T-test analysis A t-test is any statistical hypothesis test in which the test statistic follows a student's t distribution if the null hypothesis is supported. In order to examine whether there is a different in performance between Islamic banks and conventional banks of Malaysia, t-test is performed for all financial ratios. The assumption is that the performance ratios are normally distributed. The t-value is an indication the probability that both selected samples have the same mean and that differences in the sample means are due to fluctuation. As the t-value gets smaller (approaches zero) the probability that sample means ate the same gets larger. As the t-value gets larger (in either the positive or negative direction) the probability that sample means are the same gets smaller. Whereby: n = sample size s² = variance = sample mean df = degree of freedom subscript1 = sample from Islamic banks subscript2 = sample from conventional banks Since t-value is used to determine whether there are significant differences between two groups, the comparison is made between conventional banks and each category of Islamic banks.
Regression analysis In statistics, regression analysis includes a lot of techniques for modeling and analyzing several variables, when the focus is on the relationship between a dependent variable and one or more independent variables. Regression equation : Ã…Â· = a + bx Once you have the regression equation, using it is a snap. Choose a value for the independent variable (x), perform the computation, and you have an estimated value (Ã…Â·) for the dependent variable. Regression model : Ã…Â·Islamic = a + bx1 + bx2 + bx3 Ã…Â·Conventional = a + bx1 + bx2 + bx3 Whole model : Ã…Â·Malaysian banks = a + b1PROFITABILITY + b2LIQUIDITY + b3CREDIT RISK Whereby : Ã…Â· = performance of banks (each and both) (dv) a = a constant terms bx1 = profitability performance (iv1) bx2 = liquidity performance (iv2) bx3 = credit risk performance (iv3) Regression analysis is also used to understand which among the independent variables are related to the dependent variable, and to explore the forms of these relationships. In restricted circumstances, regression analysis can be used to infer causal relationships between the independent and dependent variables. All these method can be identified by using SPSS to see the result of every method one by one. Regression analysis includes a few techniques for modeling and analyzing several variables, when the focus is on the relationship between a dependent variable and one or more independent variables (Keller, 2008).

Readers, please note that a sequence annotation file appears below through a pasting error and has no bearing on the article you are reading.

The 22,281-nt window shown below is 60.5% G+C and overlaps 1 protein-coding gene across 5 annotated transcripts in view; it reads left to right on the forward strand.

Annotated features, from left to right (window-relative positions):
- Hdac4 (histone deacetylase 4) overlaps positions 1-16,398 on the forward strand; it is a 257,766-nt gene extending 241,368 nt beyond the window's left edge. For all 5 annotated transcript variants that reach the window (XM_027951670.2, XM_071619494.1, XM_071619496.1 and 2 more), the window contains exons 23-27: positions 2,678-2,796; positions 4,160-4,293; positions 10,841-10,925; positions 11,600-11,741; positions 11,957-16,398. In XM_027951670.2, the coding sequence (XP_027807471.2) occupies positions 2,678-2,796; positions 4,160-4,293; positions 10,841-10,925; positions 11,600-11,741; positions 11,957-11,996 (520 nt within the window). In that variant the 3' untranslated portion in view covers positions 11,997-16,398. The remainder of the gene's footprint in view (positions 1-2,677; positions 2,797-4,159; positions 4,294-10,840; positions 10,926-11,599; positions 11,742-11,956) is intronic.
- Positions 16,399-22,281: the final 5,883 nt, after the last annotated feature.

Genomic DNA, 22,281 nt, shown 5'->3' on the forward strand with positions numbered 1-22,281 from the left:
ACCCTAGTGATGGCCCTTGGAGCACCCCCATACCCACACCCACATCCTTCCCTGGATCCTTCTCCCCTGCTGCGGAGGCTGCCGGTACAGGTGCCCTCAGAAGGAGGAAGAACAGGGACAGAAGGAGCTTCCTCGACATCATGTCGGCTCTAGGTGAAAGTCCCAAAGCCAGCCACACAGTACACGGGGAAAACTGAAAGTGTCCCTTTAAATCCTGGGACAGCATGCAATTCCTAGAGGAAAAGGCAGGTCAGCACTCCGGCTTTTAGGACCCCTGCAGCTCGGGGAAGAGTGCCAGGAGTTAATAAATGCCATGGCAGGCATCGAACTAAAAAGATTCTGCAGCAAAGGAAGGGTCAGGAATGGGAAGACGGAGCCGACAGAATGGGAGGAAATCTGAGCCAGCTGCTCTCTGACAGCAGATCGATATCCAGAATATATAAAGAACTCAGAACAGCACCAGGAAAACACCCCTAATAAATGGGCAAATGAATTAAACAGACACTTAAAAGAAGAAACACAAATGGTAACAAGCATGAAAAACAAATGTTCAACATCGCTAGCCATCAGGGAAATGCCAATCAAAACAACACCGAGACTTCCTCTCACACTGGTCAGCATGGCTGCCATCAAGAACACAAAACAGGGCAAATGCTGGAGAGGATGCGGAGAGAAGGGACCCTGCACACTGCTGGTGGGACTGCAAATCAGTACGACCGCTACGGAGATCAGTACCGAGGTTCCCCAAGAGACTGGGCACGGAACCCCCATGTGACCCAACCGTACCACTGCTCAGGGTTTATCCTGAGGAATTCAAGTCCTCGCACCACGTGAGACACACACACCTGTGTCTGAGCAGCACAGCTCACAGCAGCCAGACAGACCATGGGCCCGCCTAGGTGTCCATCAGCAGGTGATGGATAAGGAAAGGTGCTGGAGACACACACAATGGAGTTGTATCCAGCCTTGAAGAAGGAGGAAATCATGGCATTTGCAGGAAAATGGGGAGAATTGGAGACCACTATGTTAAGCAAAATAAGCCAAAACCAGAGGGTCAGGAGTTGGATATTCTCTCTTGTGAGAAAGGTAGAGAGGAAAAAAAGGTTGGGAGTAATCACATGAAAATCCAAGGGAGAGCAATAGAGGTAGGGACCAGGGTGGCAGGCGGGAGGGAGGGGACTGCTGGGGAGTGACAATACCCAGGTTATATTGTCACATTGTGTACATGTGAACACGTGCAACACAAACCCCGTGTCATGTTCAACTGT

3.6 Chapter summary This chapter contains a description of the research methodology that will be used in this study. Furthermore, the research design and method, sampling, data collection method and the types of analysis to be used are also discussed. The results of the study as well as the conclusions to be drawn from the findings will be constructed in the next two chapters.